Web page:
Jayne Clapton

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This systematic review aimed to synthesize evidence on the effectiveness of transition support services (TSSs) that are delivered towards the end of care for looked-after young people (LAYP) on their adult outcomes, including education, employment, substance misuse, criminal and offending behaviour, parenthood, housing and homelessness and health. Searches(More)
PURPOSE This paper discusses how vocational rehabilitation (VR) in Australia has been captured by economic concerns, leading to its failure to deliver promised outcomes. Both public and private sector VR in Australia have undergone significant changes over the last two decades. The demise of non-profit and socially-based rehabilitation in favour of fixed(More)
Undertaking theoretical-conceptual research, this paper identifies and explores two dominant discourses that seemingly underpin ethical considerations about people with intellectual disability in this current biotechnological era. The discourses, identified as tragedy and catastrophe, are constructed from conjunctions of particular theoretical(More)
In Western society, Christian Churches historically have been, and contemporarily are, involved with people perceived with disability. While they may practise biblical ethical imperatives such as care, compassion, mercy, support, welfare and charity, Churches have, paradoxically, only minimally offered cohesive or explicit moral notions for the 'inclusion'(More)
Looked-after children and young people (LACYP) are recognized as a high-risk group for behavioural and emotional problems, and additional specialist training for foster carers may reduce such problems. This systematic review aimed to identify and synthesize evidence on the effectiveness of additional training and support provided to approved carers,(More)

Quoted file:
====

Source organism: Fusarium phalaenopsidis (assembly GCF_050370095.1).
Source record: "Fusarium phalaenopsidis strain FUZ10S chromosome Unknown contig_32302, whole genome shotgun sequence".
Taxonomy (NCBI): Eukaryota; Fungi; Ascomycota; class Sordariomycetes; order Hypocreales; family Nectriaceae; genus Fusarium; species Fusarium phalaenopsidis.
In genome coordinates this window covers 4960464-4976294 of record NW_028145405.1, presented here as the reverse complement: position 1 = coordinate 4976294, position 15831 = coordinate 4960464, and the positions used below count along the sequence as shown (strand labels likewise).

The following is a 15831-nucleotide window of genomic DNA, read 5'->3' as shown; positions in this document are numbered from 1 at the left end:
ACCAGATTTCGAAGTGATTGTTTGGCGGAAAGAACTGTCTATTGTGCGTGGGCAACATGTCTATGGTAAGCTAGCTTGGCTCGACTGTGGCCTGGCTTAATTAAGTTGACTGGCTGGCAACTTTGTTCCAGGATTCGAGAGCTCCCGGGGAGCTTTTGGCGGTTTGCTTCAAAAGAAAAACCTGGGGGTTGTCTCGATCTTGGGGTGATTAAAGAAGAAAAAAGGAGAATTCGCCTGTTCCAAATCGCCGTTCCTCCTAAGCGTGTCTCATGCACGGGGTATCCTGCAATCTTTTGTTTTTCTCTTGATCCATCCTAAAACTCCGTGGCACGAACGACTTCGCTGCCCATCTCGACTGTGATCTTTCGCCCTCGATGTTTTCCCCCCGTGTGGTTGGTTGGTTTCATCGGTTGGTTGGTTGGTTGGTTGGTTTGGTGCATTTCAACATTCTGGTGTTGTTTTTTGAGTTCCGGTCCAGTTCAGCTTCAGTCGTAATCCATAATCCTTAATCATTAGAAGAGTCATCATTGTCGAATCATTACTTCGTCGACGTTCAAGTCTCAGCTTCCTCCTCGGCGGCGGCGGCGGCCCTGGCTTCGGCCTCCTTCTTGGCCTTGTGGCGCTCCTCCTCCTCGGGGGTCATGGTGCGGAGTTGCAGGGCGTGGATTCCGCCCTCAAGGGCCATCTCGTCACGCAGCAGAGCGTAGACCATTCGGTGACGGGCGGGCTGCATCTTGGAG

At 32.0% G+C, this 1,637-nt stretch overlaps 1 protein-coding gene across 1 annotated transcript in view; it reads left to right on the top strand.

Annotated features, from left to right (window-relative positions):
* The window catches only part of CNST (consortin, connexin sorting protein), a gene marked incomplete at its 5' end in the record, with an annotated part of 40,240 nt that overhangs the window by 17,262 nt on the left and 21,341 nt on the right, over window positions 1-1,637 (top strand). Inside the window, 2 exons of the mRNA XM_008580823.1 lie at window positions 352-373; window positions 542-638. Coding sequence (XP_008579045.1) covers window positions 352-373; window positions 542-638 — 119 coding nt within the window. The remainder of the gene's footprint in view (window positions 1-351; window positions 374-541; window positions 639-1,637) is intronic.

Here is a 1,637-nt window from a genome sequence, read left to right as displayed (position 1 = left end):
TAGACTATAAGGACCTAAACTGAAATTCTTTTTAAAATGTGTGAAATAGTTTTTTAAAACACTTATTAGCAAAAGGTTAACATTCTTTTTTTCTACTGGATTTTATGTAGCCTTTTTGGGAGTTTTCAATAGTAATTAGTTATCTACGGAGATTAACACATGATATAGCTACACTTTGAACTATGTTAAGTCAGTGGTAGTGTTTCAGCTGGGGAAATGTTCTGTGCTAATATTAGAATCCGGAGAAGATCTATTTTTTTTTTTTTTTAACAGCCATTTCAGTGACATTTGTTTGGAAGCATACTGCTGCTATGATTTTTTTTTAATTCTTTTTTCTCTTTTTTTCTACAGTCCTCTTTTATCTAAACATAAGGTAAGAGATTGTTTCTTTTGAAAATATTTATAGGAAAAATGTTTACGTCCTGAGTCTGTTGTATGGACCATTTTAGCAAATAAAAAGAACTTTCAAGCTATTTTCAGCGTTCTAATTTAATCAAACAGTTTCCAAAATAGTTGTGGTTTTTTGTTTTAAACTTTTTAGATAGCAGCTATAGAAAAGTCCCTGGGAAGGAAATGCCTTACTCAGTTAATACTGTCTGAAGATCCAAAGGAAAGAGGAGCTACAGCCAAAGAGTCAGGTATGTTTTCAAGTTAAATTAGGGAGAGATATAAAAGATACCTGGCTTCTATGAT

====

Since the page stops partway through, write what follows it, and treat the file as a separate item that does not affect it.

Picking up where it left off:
Encompassed within forecasts offered by proponents of biotechnology about cures and control of disease and disability, are also predictions of an enhanced society. However, if the citizenship of our society is to be 're-membered' in the future with processes of elimination being employed on some potential lives deemed not worth living, deep ethical scrutiny(More)
BACKGROUND Over recent decades, a couple of interesting trends have occurred in regard to human services practices in Australia. First, there has been a significant shift from practices that previously have intentionally responded to emerging and continuing human need within communities to practices that are now managed within a context of managerialism and(More)
PURPOSE Tertiary rehabilitation, particularly in Australia, still costs a significant amount of money each year. Turnover in the rehabilitation industry is extremely high and rehabilitation professionals report being dissatisfied in their work. These ironic findings can be attributed to the state of tension in which rehabilitation finds itself. A decade(More)
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